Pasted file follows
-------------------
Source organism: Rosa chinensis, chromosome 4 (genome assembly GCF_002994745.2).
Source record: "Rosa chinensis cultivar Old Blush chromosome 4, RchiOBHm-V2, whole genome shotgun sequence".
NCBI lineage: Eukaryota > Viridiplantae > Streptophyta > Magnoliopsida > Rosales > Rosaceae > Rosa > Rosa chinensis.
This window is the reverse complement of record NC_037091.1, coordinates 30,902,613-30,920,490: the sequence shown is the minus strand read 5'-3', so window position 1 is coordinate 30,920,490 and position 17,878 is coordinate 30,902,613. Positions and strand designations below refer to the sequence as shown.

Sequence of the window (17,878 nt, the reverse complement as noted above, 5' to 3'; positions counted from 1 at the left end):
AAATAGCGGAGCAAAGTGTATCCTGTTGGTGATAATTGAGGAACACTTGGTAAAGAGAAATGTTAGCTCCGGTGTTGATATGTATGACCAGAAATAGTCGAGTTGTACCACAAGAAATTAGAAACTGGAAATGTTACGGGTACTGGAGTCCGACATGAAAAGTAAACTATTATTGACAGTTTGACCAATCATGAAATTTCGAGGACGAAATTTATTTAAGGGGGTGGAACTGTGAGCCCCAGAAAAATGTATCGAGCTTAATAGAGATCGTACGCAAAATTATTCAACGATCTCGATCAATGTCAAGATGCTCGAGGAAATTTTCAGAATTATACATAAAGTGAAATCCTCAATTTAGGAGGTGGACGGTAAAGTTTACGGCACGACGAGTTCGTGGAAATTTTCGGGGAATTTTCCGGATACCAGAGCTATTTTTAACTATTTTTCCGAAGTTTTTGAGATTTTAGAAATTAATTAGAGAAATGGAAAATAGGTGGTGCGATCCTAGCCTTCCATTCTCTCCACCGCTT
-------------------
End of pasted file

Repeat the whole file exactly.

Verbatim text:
Source organism: Rosa chinensis, chromosome 4 (genome assembly GCF_002994745.2).
Source record: "Rosa chinensis cultivar Old Blush chromosome 4, RchiOBHm-V2, whole genome shotgun sequence".
NCBI lineage: Eukaryota > Viridiplantae > Streptophyta > Magnoliopsida > Rosales > Rosaceae > Rosa > Rosa chinensis.
This window is the reverse complement of record NC_037091.1, coordinates 30,902,613-30,920,490: the sequence shown is the minus strand read 5'-3', so window position 1 is coordinate 30,920,490 and position 17,878 is coordinate 30,902,613. Positions and strand designations below refer to the sequence as shown.

Sequence of the window (17,878 nt, the reverse complement as noted above, 5' to 3'; positions counted from 1 at the left end):
AAATAGCGGAGCAAAGTGTATCCTGTTGGTGATAATTGAGGAACACTTGGTAAAGAGAAATGTTAGCTCCGGTGTTGATATGTATGACCAGAAATAGTCGAGTTGTACCACAAGAAATTAGAAACTGGAAATGTTACGGGTACTGGAGTCCGACATGAAAAGTAAACTATTATTGACAGTTTGACCAATCATGAAATTTCGAGGACGAAATTTATTTAAGGGGGTGGAACTGTGAGCCCCAGAAAAATGTATCGAGCTTAATAGAGATCGTACGCAAAATTATTCAACGATCTCGATCAATGTCAAGATGCTCGAGGAAATTTTCAGAATTATACATAAAGTGAAATCCTCAATTTAGGAGGTGGACGGTAAAGTTTACGGCACGACGAGTTCGTGGAAATTTTCGGGGAATTTTCCGGATACCAGAGCTATTTTTAACTATTTTTCCGAAGTTTTTGAGATTTTAGAAATTAATTAGAGAAATGGAAAATAGGTGGTGCGATCCTAGCCTTCCATTCTCTCCACCGCTT